Question about measuring material thickness

I’m going to cut an acrylic sheet I’ve never used before, so I’ll run a test on it first for engrave/cut. When I measure the thickness (with my accurate but not-precise calipers), it wavered between 0.06" and 0.07".

If I hold gentle pressure on the jaws, it reads the lesser number, but when I let go it reads the higher number. I’ve had this happen where I went with the lesser, and didn’t get a clean cut (had to run a 2nd cut). Should I just default to the highest reading from now on, or improve my technique? Or just take the average of the two? [I can be a slow learner some days.]

I take at least 3 sample readings on each new piece.


The cut is not that sensitive to focus height to where 0.01" will make a difference. Power and speed have much more of an impact on cut quality than focus height (within limits, obviously.) The auto focus is nowhere near that precise.

For thicker materials, you can focus much lower than the surface of the material for the “straightest” kerf, although most people just use surface height. For something as thin as you are using, it won’t make any difference.


Seconded on everything @eflyguy said.


For basic cutting, I find it better to let the GF autofocus. If you are concerned about a specific portion of your print, use the “Set Focus” tool (under the 3-dots icon in the toolbar) and click on the area of concern.

If you are going for a defocused engrave, score, or cut, the manual focus is the way to go, otherwise, I’d let the GF drive.


Heh, I go the other way here, I set my focus manually on almost everything. The UI is so confusing, it’s really hard to tell what it’s doing otherwise… can I override the auto focus height in cut settings? How do I know? What actual height is it doing?

I think the auto height stuff is too dumbed down, and the UI doesn’t have enough info density to make me comfortable with it. I really wish they’d put some effort into improving it.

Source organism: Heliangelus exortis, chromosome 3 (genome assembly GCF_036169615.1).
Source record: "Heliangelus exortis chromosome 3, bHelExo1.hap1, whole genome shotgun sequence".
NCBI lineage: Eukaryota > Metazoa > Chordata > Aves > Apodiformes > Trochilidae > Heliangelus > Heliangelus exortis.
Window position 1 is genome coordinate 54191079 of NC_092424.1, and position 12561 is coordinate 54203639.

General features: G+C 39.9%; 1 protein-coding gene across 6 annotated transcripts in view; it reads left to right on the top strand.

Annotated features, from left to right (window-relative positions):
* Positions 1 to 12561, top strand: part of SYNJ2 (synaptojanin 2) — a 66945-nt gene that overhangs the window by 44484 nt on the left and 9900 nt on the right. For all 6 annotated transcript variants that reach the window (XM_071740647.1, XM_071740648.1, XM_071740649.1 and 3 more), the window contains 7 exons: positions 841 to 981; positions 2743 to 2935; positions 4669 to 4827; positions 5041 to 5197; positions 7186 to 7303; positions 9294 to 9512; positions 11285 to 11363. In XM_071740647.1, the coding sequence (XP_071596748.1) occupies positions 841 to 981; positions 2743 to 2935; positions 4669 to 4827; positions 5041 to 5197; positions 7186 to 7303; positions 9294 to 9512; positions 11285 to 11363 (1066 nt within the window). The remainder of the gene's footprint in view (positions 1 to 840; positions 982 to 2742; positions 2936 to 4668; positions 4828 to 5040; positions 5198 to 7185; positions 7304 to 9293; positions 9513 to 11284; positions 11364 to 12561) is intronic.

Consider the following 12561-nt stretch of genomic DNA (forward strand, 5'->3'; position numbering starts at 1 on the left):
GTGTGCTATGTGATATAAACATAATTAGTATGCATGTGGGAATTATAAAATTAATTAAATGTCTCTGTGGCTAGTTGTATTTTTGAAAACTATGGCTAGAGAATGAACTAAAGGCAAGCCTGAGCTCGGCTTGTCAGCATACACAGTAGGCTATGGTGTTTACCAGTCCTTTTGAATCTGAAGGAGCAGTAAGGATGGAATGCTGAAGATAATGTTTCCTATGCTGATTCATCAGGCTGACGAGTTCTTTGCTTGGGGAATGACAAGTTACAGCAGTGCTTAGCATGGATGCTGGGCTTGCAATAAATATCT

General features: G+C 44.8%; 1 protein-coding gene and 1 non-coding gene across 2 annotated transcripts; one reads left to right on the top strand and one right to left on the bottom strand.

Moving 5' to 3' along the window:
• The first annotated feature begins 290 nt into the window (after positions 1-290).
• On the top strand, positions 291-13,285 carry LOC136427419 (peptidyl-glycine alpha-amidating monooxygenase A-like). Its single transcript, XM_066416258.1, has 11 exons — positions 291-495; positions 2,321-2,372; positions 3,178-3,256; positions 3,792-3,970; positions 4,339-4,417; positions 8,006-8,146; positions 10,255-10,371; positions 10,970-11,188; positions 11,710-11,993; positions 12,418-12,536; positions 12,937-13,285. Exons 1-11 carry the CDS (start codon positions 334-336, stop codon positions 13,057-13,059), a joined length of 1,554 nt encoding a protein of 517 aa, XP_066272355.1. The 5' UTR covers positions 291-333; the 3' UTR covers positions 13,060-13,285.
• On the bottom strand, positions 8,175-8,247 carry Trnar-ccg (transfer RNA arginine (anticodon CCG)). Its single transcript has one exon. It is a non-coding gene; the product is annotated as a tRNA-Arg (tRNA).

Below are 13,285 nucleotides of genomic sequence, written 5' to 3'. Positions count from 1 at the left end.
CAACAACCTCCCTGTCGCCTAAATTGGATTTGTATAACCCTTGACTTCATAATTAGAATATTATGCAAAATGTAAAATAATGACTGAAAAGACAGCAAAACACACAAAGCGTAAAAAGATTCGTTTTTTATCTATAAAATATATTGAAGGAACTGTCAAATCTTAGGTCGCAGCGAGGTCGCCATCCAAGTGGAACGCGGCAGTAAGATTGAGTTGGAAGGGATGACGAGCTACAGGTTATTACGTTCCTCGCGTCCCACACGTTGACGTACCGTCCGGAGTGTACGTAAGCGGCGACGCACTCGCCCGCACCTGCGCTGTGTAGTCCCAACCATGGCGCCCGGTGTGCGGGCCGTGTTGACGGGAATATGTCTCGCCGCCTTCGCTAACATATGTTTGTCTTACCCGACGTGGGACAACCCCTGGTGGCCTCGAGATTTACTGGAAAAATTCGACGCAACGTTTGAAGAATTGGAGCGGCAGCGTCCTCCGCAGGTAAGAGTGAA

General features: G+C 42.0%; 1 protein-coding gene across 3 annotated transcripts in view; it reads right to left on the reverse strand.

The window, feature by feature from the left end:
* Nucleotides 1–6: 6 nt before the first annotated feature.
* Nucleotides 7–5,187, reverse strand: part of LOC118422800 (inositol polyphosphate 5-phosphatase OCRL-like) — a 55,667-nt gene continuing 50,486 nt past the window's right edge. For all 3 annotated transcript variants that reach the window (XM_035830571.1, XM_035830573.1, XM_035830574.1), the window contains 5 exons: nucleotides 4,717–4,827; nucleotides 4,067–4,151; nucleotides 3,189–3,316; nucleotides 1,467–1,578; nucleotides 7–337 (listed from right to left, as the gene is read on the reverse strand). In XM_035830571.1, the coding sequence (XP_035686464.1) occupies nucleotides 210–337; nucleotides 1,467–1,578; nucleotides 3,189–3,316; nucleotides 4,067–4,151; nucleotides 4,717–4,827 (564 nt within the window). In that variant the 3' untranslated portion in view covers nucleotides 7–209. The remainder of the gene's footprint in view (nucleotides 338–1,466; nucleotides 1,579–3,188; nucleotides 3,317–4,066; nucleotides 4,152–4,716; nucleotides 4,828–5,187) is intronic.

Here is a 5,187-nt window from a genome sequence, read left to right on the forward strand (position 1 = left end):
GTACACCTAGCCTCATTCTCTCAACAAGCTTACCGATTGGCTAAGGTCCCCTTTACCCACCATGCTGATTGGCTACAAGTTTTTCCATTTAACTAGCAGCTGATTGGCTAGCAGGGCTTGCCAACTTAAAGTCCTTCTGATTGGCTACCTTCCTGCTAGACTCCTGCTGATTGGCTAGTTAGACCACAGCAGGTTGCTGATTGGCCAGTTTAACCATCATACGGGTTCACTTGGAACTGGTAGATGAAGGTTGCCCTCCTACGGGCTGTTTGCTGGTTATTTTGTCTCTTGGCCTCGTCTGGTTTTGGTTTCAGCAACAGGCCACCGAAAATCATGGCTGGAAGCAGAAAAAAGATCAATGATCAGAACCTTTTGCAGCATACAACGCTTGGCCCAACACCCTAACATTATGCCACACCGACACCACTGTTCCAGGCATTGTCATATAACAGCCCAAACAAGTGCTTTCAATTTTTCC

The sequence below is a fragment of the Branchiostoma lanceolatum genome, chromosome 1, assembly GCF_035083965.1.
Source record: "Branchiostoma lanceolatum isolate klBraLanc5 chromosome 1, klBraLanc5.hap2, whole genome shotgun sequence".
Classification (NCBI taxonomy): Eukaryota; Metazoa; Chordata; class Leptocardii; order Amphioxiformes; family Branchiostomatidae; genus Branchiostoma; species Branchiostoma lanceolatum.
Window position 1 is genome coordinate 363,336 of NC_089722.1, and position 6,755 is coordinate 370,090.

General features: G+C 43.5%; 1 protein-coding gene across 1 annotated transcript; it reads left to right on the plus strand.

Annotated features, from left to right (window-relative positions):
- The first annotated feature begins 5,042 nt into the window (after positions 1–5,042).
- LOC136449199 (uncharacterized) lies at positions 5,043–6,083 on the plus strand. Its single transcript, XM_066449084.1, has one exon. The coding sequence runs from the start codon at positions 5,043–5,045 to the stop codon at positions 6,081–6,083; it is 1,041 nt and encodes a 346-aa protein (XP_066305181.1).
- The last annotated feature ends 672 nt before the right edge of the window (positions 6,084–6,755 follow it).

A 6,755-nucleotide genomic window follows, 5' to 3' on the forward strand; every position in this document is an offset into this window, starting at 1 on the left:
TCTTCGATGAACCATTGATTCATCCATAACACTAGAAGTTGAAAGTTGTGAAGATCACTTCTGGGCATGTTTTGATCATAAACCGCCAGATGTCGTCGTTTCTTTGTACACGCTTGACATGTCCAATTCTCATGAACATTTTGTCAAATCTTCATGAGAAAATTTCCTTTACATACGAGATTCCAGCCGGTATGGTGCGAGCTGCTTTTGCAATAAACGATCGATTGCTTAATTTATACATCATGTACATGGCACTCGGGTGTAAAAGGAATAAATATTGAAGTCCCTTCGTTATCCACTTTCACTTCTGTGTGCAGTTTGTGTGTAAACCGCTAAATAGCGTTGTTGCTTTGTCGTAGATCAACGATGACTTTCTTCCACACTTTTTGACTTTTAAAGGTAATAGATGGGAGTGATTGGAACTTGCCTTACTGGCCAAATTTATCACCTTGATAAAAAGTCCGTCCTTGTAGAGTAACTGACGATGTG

1 Like

I Set Focus on everything unless it’s a material and file I used a lot.


Since you’re using set focus and cutting I don’t think it practically matters what the material height is. Focus on tuning speed and power. There are a lot of great testing files in the forum if you want to get really nitty gritty. For something simple like this I just set three small circles at full power and different speed increments.

I do a test on every new material I use. Unfortunately, the tests don’t accurately reflect the details of my work. I usually have to tweak after the first sample has been created (and that’s after I’ve run the test).

One oddball thing today is that I’m cutting 5 separate pieces of the same file. They are big enough they each have to be on their own board of HDF. First two dropped out of their waste material w/no problem. The third was just connected enough that I had to crack the waste material to get the project piece out. I wonder if it’s humidity? It’s a wet day outside–I keep the external fan running to prevent moist air from getting into the GF from the outside in between jobs.

Materials can be inconsistent, even Proof Grade. Acrylic is well documented to vary significantly across a single sheet. One thing you can do is check that things cut completely before moving them, run the cut again on anything that isn’t. GF will cut in the same spot as long as art and material haven’t been moved. People use tape, xacto knife, picks, etc to try to lift cut pieces without disturbing the waste material.

1 Like

Yep, the high-tack masking tape I got by mistake is perfect for this.